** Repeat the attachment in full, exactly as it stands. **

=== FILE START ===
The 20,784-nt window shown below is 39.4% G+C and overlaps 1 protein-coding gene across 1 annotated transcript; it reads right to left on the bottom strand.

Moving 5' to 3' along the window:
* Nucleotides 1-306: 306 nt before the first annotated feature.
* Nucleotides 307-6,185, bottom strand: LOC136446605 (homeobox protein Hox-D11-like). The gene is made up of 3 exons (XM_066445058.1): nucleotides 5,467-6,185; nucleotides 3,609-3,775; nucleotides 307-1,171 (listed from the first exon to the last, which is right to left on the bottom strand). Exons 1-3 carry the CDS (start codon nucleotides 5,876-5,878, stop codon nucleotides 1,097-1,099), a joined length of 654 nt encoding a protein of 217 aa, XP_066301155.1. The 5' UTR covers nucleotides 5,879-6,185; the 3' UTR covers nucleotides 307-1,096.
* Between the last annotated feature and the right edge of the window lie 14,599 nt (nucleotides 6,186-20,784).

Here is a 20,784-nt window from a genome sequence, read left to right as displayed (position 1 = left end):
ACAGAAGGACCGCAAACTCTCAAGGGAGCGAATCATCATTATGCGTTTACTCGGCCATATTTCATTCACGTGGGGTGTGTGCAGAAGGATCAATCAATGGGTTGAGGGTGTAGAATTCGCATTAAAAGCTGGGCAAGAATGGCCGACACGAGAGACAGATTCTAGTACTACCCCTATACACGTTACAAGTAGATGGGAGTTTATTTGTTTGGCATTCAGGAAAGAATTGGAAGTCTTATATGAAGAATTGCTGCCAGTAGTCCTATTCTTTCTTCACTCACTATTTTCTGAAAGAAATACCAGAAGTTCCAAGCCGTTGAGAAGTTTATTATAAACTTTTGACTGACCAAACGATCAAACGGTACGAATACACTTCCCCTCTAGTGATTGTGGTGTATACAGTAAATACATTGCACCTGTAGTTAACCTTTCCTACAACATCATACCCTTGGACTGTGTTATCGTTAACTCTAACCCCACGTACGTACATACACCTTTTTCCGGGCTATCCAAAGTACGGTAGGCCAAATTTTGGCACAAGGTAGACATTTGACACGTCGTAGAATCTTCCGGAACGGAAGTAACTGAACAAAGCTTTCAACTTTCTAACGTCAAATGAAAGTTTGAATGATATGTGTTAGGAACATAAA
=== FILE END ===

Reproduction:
The 20,784-nt window shown below is 39.4% G+C and overlaps 1 protein-coding gene across 1 annotated transcript; it reads right to left on the bottom strand.

Moving 5' to 3' along the window:
* Nucleotides 1-306: 306 nt before the first annotated feature.
* Nucleotides 307-6,185, bottom strand: LOC136446605 (homeobox protein Hox-D11-like). The gene is made up of 3 exons (XM_066445058.1): nucleotides 5,467-6,185; nucleotides 3,609-3,775; nucleotides 307-1,171 (listed from the first exon to the last, which is right to left on the bottom strand). Exons 1-3 carry the CDS (start codon nucleotides 5,876-5,878, stop codon nucleotides 1,097-1,099), a joined length of 654 nt encoding a protein of 217 aa, XP_066301155.1. The 5' UTR covers nucleotides 5,879-6,185; the 3' UTR covers nucleotides 307-1,096.
* Between the last annotated feature and the right edge of the window lie 14,599 nt (nucleotides 6,186-20,784).

Here is a 20,784-nt window from a genome sequence, read left to right as displayed (position 1 = left end):
ACAGAAGGACCGCAAACTCTCAAGGGAGCGAATCATCATTATGCGTTTACTCGGCCATATTTCATTCACGTGGGGTGTGTGCAGAAGGATCAATCAATGGGTTGAGGGTGTAGAATTCGCATTAAAAGCTGGGCAAGAATGGCCGACACGAGAGACAGATTCTAGTACTACCCCTATACACGTTACAAGTAGATGGGAGTTTATTTGTTTGGCATTCAGGAAAGAATTGGAAGTCTTATATGAAGAATTGCTGCCAGTAGTCCTATTCTTTCTTCACTCACTATTTTCTGAAAGAAATACCAGAAGTTCCAAGCCGTTGAGAAGTTTATTATAAACTTTTGACTGACCAAACGATCAAACGGTACGAATACACTTCCCCTCTAGTGATTGTGGTGTATACAGTAAATACATTGCACCTGTAGTTAACCTTTCCTACAACATCATACCCTTGGACTGTGTTATCGTTAACTCTAACCCCACGTACGTACATACACCTTTTTCCGGGCTATCCAAAGTACGGTAGGCCAAATTTTGGCACAAGGTAGACATTTGACACGTCGTAGAATCTTCCGGAACGGAAGTAACTGAACAAAGCTTTCAACTTTCTAACGTCAAATGAAAGTTTGAATGATATGTGTTAGGAACATAAA